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The Cat in the Tree and Further Observations: Rethinking Macroeconomic Policy

Posted on May 1, 2013

By George A. Akerlof

University of California, Berkeley
Senior Resident Scholar at the IMF, and co-host of the Conference on 
Rethinking Macro Policy II: First Steps and Early Lessons

I learned a lot from the conference , and Iím very thankful to all the speakers.  Do I have an image of the whole thing?  I donít know whether my image is going to help anybody at all, but my view is that itís as if a cat has climbed a huge tree. Itís up there, and oh my God, we have this cat up there.  The cat, of course, is this huge crisis.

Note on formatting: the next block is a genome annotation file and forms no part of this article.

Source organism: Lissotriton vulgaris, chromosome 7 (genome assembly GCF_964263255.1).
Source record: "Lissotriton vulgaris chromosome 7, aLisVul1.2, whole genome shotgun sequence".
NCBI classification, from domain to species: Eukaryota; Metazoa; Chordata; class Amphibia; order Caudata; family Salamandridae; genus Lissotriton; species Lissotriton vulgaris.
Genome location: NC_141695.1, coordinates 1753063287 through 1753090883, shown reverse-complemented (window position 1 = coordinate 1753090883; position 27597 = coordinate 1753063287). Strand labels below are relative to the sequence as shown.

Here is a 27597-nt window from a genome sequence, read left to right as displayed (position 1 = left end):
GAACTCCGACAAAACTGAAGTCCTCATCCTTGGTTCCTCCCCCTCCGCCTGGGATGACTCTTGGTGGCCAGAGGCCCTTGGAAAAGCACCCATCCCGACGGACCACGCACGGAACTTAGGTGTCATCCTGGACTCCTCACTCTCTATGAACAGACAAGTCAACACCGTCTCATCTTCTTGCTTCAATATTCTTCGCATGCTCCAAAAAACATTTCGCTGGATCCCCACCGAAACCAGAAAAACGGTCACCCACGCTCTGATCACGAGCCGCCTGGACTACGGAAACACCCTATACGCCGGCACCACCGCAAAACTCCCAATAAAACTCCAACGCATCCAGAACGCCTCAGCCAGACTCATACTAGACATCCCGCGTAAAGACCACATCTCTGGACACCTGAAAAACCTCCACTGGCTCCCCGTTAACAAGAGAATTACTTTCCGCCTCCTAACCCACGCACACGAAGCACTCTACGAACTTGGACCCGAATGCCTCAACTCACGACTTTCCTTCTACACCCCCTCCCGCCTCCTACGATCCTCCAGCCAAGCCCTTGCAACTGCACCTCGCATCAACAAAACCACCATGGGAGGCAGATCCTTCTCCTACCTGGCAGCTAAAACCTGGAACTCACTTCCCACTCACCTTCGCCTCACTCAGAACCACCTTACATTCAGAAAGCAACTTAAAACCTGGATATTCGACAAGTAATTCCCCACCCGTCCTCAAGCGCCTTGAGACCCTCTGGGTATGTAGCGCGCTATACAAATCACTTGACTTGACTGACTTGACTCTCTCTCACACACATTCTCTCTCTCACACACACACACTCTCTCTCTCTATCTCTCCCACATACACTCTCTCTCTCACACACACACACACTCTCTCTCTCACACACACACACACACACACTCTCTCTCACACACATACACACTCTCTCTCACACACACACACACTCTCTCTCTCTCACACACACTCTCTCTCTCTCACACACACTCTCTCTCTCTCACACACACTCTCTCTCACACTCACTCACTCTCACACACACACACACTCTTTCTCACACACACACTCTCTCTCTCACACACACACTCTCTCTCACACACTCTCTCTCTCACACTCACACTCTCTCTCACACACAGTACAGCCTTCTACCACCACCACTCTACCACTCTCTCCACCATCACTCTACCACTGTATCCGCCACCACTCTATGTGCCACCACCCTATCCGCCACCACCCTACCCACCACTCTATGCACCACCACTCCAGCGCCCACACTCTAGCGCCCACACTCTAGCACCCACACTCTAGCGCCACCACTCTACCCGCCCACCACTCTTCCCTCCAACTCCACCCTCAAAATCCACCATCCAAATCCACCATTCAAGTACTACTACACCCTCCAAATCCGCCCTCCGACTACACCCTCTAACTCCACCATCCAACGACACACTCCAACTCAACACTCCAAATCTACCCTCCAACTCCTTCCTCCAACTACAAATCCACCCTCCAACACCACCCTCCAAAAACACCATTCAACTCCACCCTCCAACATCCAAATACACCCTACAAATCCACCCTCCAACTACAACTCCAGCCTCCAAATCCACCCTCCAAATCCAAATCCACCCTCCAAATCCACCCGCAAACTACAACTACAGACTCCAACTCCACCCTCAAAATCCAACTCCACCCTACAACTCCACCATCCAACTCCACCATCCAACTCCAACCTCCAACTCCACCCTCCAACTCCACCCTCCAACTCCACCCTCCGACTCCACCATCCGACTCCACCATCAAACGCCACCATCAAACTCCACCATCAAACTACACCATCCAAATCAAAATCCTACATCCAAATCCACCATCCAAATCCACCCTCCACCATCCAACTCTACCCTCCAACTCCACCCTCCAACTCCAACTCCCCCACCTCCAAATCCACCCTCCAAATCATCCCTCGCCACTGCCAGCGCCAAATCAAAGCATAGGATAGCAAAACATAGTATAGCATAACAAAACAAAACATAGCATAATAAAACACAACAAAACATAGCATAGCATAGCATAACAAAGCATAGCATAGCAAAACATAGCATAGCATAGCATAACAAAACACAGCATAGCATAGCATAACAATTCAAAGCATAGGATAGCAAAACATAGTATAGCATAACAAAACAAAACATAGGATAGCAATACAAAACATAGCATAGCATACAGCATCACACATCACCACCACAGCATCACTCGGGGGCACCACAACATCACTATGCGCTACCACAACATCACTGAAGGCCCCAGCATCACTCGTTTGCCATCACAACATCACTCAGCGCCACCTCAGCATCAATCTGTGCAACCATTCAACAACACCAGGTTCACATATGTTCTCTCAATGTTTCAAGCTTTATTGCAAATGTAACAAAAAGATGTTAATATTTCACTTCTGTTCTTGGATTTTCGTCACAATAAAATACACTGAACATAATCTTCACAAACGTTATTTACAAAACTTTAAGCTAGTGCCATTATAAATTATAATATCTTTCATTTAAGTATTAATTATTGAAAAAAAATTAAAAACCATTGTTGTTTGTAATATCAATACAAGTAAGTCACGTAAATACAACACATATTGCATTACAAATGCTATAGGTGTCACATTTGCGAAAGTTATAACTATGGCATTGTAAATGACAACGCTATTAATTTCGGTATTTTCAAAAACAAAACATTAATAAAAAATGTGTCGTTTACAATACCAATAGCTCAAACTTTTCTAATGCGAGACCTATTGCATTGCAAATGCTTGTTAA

And everybody at the conference has been commenting about what we should do about this stupid cat and how do we get it down and what do we do.  What I find so wonderful about this conference is all the speakers have their own respective image of the cat, and nobody has the same opinion.  But then, occasionally, those opinions mesh.  Thatís my image of what we have been accomplishing.

I think this debate is very useful because each personís view of the cat comes from his or her perspective.  And each of them is valid. My view of the cat is the poor thing is there in the tree; itís going to fall; and we donít know what to do.

So Iím going to give you my own thoughts on the crisis and how well weíve been doing relative to the cat.  My thoughts are a slightly different angle on what everybody else has been saying rather pervasively from different vantage points.